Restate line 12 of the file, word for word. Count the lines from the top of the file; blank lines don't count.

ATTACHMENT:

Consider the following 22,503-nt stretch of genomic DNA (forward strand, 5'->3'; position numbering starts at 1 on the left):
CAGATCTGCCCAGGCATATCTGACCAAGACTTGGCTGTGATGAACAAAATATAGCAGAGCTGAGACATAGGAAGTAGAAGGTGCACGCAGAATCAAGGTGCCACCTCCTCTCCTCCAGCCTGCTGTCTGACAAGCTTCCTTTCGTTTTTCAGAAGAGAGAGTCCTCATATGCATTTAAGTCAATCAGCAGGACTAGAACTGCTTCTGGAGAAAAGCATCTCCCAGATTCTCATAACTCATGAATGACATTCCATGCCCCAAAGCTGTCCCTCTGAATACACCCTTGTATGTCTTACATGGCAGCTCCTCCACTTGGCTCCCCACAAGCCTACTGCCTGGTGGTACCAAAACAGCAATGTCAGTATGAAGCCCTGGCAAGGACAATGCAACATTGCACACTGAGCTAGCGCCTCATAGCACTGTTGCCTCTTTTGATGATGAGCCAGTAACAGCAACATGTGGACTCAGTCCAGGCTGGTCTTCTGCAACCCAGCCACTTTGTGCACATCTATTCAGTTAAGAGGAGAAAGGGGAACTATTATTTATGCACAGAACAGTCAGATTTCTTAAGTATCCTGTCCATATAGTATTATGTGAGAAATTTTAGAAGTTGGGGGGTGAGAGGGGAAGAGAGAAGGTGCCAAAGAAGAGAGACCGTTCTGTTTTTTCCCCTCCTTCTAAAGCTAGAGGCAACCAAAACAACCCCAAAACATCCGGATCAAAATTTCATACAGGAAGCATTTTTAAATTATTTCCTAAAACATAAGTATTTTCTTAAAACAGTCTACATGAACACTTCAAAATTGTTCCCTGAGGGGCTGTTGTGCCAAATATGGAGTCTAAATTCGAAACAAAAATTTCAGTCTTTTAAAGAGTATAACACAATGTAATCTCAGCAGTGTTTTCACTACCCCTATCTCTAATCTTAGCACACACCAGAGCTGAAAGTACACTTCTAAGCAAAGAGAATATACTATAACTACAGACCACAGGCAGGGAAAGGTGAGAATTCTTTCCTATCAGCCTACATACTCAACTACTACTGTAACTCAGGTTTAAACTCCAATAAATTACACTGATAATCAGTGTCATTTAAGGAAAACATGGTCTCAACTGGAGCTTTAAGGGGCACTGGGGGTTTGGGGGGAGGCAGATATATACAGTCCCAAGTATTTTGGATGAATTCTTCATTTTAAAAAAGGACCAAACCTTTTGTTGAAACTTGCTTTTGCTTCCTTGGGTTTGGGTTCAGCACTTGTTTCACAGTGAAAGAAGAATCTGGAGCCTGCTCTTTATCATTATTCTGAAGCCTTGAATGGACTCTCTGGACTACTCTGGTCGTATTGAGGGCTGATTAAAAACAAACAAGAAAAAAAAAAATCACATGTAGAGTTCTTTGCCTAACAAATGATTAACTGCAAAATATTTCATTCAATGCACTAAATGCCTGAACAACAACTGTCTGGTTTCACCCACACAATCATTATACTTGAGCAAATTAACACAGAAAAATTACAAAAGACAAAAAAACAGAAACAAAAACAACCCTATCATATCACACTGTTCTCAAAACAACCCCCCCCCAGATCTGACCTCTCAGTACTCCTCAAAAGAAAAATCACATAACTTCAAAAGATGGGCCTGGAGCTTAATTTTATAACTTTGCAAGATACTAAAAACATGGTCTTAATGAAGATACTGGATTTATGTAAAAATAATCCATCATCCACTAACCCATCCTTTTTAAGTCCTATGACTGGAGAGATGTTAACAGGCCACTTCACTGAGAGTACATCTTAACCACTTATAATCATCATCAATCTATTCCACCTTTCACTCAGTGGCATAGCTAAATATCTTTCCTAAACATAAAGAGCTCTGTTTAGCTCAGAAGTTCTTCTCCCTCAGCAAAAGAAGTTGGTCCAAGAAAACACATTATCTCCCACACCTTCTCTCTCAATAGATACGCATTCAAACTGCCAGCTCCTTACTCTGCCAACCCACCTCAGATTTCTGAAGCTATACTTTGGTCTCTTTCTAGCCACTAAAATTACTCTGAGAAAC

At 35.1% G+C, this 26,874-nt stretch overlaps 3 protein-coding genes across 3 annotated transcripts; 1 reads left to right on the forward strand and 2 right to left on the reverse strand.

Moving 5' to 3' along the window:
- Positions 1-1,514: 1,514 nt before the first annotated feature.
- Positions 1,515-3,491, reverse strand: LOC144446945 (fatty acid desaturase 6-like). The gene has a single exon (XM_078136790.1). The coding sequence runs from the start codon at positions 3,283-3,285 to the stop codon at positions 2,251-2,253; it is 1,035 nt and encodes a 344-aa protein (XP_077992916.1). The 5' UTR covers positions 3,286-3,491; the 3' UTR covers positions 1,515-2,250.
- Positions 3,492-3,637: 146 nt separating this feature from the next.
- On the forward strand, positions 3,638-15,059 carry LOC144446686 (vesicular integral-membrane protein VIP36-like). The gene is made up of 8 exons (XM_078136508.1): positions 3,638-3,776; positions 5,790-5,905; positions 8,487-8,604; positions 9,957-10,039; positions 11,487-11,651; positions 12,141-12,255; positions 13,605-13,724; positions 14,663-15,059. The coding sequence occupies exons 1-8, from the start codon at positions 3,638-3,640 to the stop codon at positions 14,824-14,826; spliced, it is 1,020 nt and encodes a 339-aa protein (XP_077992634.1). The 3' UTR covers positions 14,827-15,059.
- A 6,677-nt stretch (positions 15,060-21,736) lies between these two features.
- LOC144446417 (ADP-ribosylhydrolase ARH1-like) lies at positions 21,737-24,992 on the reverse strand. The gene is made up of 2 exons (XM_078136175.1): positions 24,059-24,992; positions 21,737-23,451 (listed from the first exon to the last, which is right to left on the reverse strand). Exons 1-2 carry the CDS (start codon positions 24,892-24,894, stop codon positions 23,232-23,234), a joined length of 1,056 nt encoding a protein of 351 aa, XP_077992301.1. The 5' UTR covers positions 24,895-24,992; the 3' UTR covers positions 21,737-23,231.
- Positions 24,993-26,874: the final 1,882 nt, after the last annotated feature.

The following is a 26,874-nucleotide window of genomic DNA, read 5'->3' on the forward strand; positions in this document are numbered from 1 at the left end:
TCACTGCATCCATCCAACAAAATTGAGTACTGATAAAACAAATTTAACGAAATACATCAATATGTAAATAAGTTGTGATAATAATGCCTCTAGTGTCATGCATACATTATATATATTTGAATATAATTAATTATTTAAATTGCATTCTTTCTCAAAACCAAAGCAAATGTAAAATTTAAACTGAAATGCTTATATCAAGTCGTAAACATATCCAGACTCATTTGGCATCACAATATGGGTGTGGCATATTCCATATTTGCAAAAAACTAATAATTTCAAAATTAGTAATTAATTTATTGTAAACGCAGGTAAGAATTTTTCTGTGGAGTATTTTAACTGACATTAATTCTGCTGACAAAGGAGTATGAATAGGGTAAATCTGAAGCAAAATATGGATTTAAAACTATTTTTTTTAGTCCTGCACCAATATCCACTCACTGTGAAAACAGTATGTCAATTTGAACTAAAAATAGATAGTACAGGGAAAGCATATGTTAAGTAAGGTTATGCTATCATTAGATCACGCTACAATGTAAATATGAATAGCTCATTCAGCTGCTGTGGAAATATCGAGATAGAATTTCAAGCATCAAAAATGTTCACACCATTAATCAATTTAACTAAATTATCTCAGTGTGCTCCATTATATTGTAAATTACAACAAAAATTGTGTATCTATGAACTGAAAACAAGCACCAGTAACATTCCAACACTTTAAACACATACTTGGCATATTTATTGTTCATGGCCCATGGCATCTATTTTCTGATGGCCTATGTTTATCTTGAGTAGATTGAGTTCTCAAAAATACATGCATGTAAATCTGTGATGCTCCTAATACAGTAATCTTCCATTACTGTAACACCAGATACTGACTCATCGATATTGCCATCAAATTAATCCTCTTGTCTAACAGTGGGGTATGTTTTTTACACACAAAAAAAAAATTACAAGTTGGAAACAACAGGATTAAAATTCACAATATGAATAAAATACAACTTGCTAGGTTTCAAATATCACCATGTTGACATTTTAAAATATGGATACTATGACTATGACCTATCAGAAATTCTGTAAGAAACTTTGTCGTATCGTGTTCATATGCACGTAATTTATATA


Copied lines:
The following is a 26,874-nucleotide window of genomic DNA, read 5'->3' on the forward strand; positions in this document are numbered from 1 at the left end: